Lady Lamerton, seated on a green garden chair from which the paint was much rubbed away, had about her on three sides of an irregular square the eldest girls of the school. The next class to hers was taken by the Honourable Arminell Inglett, her step-daughter, only child of Lord Lamerton by his first wife.

Miss Inglett was very different in type from her step-mother; a tall, handsome girl, with dark hair cut short, like a boy's, and eyes of violet blue. She had a skin of the purest olive, no rose whatever in her cheeks, as transparent as Lady Lamerton's, but of a warmer tone, like the mellow of an old painting, whereas that of her step-mother had the freshness and crudeness of a picture from the easel sent to the Royal Academy on the first of May.

Arminell differed from Lady Lamerton in expression as completely as in type of feature and colour. She had an unusual breadth of brow, whereas Lady Lamerton's forehead was narrow. Her eyes had not that patient gentleness that filled the dark blue orbs of her ladyship, they were quick and sparkling. Her lips, somewhat prominent, were full, warm, and contemptuous. She held her head erect, with a curl of the mouth, and a contraction of the brows, that expressed impatience to the task on which she was engaged.

On the left side of Miss Inglett sat Captain Tubb, engaged on the illumination of the souls of the senior boys. Captain Tubb held no commission in the army or navy, not even in the volunteers. He was, in fact, only the manager of a lime-quarry in the parish, on the estate of Lord Lamerton, but such heads over gangs of quarry and mining men bear among the people the courtesy-title of captain.

Mr. Tubb was a short, pale man with shiny face much polished, and with sandy moustache and beard. When he was in perplexity, he put his hand to his mouth, and stroked his moustache, or his beard under the chin, turned it up, and nibbled at the ends.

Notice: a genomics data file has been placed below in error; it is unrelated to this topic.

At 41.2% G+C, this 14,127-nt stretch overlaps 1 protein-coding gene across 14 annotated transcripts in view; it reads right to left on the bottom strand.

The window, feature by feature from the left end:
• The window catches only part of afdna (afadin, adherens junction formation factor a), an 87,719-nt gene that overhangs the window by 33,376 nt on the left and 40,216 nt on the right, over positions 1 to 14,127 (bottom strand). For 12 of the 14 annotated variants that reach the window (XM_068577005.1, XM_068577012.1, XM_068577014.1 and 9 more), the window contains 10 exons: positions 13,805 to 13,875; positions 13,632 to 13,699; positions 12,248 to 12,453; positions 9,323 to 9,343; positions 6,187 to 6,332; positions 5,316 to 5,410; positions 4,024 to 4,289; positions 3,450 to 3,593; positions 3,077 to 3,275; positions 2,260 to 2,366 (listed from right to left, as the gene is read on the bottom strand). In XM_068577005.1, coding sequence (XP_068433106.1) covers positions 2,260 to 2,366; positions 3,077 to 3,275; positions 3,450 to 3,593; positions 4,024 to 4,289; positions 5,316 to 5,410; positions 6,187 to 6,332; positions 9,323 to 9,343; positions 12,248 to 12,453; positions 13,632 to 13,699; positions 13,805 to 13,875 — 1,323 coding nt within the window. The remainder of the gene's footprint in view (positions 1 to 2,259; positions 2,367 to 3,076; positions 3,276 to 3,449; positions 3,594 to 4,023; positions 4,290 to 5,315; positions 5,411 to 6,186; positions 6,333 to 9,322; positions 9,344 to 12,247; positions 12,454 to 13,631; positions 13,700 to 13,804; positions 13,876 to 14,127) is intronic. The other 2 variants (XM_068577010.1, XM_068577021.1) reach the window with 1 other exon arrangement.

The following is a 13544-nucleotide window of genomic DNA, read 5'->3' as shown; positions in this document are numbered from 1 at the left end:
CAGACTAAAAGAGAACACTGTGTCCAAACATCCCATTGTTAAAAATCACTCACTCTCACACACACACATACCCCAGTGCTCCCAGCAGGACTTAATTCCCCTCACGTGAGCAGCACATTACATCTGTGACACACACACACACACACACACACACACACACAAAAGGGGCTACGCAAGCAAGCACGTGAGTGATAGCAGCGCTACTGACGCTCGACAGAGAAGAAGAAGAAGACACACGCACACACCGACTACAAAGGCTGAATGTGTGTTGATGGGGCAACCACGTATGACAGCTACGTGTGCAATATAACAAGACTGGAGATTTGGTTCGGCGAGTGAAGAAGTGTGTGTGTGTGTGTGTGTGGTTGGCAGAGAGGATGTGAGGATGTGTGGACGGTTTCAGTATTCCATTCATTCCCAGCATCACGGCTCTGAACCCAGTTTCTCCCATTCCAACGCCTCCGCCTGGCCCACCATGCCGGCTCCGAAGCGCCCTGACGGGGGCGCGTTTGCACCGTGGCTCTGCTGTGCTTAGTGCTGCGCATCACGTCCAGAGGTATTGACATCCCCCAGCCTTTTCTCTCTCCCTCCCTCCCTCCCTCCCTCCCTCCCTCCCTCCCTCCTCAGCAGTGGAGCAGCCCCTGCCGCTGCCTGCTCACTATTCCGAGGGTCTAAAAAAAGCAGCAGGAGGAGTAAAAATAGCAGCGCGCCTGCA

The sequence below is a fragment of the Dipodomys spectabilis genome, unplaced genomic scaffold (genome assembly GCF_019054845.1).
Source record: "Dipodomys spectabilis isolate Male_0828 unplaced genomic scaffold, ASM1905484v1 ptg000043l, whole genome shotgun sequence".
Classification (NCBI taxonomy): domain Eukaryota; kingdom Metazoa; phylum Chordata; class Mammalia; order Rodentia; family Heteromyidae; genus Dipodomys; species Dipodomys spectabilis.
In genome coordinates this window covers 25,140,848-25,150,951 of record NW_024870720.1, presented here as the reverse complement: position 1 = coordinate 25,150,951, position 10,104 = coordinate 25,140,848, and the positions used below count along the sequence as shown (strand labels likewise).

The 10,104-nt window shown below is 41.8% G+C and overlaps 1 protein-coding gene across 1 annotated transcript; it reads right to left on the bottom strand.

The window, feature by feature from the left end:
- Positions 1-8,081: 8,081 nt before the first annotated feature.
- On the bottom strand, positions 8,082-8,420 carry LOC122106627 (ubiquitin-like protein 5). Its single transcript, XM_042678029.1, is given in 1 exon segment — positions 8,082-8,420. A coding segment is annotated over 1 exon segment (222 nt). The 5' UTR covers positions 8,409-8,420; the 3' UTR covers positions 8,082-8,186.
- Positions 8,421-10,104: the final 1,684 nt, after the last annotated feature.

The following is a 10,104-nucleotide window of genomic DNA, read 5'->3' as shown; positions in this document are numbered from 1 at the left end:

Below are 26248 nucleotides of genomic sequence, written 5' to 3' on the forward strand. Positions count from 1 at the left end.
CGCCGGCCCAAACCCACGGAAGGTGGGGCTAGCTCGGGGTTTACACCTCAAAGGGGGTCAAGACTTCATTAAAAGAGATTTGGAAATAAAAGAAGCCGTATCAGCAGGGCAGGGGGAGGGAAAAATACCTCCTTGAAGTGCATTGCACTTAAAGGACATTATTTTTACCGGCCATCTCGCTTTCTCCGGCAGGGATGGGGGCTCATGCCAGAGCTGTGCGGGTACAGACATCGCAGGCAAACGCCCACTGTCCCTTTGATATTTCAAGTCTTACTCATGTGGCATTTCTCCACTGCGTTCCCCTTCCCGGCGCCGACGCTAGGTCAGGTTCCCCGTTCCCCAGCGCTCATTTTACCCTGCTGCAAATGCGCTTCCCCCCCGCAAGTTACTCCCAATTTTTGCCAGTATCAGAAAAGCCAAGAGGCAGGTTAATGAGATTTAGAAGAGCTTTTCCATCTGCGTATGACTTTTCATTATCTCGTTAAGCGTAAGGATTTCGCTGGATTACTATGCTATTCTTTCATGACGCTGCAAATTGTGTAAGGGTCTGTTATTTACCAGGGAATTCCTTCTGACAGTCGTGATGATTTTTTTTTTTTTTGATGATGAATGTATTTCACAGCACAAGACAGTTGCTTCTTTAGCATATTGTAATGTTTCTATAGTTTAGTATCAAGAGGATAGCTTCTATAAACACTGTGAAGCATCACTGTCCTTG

Some folk said that the captain taught in school so as to stand well with her ladyship, who would speak a word for him to my lord; but the rector thought, more charitably, he did it for his soul's and conscience sake. Captain Tubb was a simple man, except in his business, and in that he was sharp enough. Perhaps he taught a class from mixed motives, and thought it would help him on a bit in both worlds.

"Yes," said Lady Lamerton, "yes, Fanny White, go on. As the list of the canonical books is known to you all, I require you to learn the names of those books which, as the sixth article says, are read for example of life and instruction of manners; but yet are not applied to establish any doctrine. After that we will proceed to learn by heart the names of the Homilies, twenty-one in all, given in the thirty-fifth article, which are the more important, because they are not even read and hardly any one has a copy of them. Go on with the uncanonical books. Third Book of Esdras, Fourth Book of Esdras."

"Tobit," whispered the timid Fanny White, and curtsied.

"Quite right, Tobit—go on. It is most important for your soul's health that you should know what books are not canonical, and in their sequence. What comes after Tobit?"

"Judith," faltered Fanny.

"Then a portion of Esther, not found in Hebrew. What next?"

"Wisdom," shouted the next girl, Polly Woodley.

"True, but do not be so forward, Polly; I am asking Fanny White."

"Ecclesiasticks," in a timid, doubtful sigh from Fanny, who raised her eyes to the boards above, detected an eye inspecting her through a knot-hole, laughed, and then turned crimson.